In particular, the law applies only to non-competition prohibitions and does not apply to non-requests or agreements of customers or employees related to the sale of a business. Therefore, Massachusetts employers who believe that a restrictive pact is necessary to protect a legitimate business interest should consider using “staggered” agreements. In other words, this decision is particularly noteworthy for practitioners who are closely monitoring the way the courts will analyze the non-compete agreement reached by a Massachusetts resident after the MNCA came into force. In particular, this decision indicates that the agreements do not need to include a Massachusetts legal choice provision and that agreements containing extraterritorial legal choices provisions will survive the control of the MNCA as long as they are otherwise bound by Massachusetts law. And this confirms that, as we have advised our readers, unlike some sensational pieces that came out immediately after the law was passed, gardening holidays after the MNCA are not necessary for a non-competition clause to be enforceable. Many practitioners and news agencies have indicated that this “garden vacation” requirement means that employers cannot enter into or enforce non-compete agreements unless they agree to pay workers for the period during which they are not allowed to compete. This interpretation was overlooked, however, by the so-called bold language above, which suggests that employers could impose non-competition bans under this new law, without agreeing on the allocation of garden holidays, if they agreed to provide something else. That “something different” is unfortunately not defined by law. For public policy reasons, Massachusetts has passed legislation prohibiting the use of non-compete clauses for certain occupations: a non-compete agreement is a contractual undertaking that prohibits one of the contracting parties, usually a worker, from engaging in competitive conduct with the other party, usually an employer.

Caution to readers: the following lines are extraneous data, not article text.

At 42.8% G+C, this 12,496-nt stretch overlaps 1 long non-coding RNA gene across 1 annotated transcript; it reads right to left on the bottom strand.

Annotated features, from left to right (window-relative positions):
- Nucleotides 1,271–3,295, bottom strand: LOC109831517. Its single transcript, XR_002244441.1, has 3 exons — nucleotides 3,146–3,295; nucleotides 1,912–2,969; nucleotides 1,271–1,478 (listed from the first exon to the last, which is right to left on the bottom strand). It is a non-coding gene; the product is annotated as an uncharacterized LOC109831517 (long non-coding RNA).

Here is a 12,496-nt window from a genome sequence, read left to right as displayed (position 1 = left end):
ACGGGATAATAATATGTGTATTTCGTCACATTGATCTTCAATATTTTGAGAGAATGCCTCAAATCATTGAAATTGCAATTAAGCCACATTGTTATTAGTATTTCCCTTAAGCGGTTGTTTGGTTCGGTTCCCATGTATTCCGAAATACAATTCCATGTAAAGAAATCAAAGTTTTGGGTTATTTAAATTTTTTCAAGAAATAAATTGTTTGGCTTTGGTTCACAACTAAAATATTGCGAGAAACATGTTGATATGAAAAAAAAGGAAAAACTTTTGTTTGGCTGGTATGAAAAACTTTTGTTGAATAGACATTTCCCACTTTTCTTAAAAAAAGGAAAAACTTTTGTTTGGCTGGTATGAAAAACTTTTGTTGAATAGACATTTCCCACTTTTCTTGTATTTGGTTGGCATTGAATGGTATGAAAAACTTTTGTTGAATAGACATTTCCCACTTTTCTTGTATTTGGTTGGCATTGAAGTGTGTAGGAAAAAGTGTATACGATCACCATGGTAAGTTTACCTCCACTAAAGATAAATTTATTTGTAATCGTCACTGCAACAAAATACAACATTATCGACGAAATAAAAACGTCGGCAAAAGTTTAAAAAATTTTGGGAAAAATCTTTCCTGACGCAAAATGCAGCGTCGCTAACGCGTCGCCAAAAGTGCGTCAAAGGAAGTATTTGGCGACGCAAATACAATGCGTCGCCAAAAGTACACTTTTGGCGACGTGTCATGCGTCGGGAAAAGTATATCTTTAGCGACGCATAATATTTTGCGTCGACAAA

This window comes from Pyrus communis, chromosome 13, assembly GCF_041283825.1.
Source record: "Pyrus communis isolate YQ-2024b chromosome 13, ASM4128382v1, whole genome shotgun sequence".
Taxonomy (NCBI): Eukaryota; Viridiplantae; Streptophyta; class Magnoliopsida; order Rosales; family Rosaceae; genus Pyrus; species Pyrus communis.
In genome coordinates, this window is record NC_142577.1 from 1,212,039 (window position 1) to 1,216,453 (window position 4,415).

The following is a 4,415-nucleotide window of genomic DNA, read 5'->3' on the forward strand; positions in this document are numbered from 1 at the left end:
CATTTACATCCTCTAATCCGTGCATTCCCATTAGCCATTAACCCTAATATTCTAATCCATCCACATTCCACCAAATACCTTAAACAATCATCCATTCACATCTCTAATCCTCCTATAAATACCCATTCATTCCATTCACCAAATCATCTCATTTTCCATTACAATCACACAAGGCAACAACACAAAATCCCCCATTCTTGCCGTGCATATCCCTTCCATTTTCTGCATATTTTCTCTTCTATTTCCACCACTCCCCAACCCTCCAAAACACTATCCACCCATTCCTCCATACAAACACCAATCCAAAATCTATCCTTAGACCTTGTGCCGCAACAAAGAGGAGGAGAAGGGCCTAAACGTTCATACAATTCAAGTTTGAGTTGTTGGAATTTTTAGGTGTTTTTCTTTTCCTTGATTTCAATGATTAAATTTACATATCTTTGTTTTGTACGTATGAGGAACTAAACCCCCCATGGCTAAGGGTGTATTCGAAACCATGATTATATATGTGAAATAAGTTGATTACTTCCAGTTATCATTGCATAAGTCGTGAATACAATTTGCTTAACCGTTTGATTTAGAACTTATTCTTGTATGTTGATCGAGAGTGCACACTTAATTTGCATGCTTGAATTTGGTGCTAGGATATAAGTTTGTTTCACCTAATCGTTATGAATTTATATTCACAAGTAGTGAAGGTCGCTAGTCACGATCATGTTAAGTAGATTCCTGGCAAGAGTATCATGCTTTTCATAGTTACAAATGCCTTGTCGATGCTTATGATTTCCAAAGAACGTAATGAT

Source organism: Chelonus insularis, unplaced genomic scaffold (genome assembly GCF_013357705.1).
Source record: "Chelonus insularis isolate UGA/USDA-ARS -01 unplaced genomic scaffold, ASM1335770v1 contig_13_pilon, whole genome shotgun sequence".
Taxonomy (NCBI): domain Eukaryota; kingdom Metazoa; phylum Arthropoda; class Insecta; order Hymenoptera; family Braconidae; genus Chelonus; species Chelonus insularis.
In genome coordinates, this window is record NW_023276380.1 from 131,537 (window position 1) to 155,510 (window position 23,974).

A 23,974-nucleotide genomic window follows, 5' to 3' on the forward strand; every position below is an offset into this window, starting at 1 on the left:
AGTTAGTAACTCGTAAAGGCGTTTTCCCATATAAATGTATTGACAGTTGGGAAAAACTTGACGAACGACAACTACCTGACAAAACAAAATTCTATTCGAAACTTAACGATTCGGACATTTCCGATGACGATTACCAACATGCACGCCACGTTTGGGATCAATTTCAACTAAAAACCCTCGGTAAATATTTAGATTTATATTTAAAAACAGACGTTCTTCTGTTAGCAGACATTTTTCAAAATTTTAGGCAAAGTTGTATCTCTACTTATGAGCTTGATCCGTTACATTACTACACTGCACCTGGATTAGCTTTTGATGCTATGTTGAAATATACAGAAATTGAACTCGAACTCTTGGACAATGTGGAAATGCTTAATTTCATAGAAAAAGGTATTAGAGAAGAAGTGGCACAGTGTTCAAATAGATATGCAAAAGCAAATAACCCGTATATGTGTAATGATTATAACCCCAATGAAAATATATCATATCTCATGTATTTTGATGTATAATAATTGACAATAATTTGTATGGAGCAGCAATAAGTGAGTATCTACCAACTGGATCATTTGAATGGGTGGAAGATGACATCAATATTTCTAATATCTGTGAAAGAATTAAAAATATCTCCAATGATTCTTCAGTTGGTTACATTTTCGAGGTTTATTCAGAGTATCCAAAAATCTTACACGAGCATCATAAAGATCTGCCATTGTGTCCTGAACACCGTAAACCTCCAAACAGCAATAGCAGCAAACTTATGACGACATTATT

As of October 1, 2018, non-competition obligations are in place in Massachusetts, unless they meet certain strict legal requirements. The reform of the non-compete clause arrived in Massachusetts, with important legal and practical implications for all employers with Massachusetts workers. Employers have only six weeks to review and adopt a new approach to non-competitive agreements for their employees. The new law, which will come into force on 1 October 2018, comes after years of debate and radically changes the restrictive legal landscape of Confederation in the Commonwealth. Employers have only six weeks to ensure that their non-competition agreements and their practices in implementing and implementing these agreements comply with specific legal requirements.